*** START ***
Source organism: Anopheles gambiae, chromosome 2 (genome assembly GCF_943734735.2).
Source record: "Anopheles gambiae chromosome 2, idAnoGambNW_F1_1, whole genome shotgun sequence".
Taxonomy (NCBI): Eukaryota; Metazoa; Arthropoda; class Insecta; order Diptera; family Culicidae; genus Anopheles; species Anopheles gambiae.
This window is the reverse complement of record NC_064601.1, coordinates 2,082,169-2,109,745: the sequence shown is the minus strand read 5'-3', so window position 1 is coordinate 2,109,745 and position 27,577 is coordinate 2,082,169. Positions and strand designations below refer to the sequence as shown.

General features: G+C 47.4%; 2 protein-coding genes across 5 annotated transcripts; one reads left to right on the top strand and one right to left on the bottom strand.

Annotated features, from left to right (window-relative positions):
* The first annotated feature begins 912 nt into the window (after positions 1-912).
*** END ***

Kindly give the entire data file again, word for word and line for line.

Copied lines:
Source organism: Anopheles gambiae, chromosome 2 (genome assembly GCF_943734735.2).
Source record: "Anopheles gambiae chromosome 2, idAnoGambNW_F1_1, whole genome shotgun sequence".
Taxonomy (NCBI): Eukaryota; Metazoa; Arthropoda; class Insecta; order Diptera; family Culicidae; genus Anopheles; species Anopheles gambiae.
This window is the reverse complement of record NC_064601.1, coordinates 2,082,169-2,109,745: the sequence shown is the minus strand read 5'-3', so window position 1 is coordinate 2,109,745 and position 27,577 is coordinate 2,082,169. Positions and strand designations below refer to the sequence as shown.

General features: G+C 47.4%; 2 protein-coding genes across 5 annotated transcripts; one reads left to right on the top strand and one right to left on the bottom strand.

Annotated features, from left to right (window-relative positions):
* The first annotated feature begins 912 nt into the window (after positions 1-912).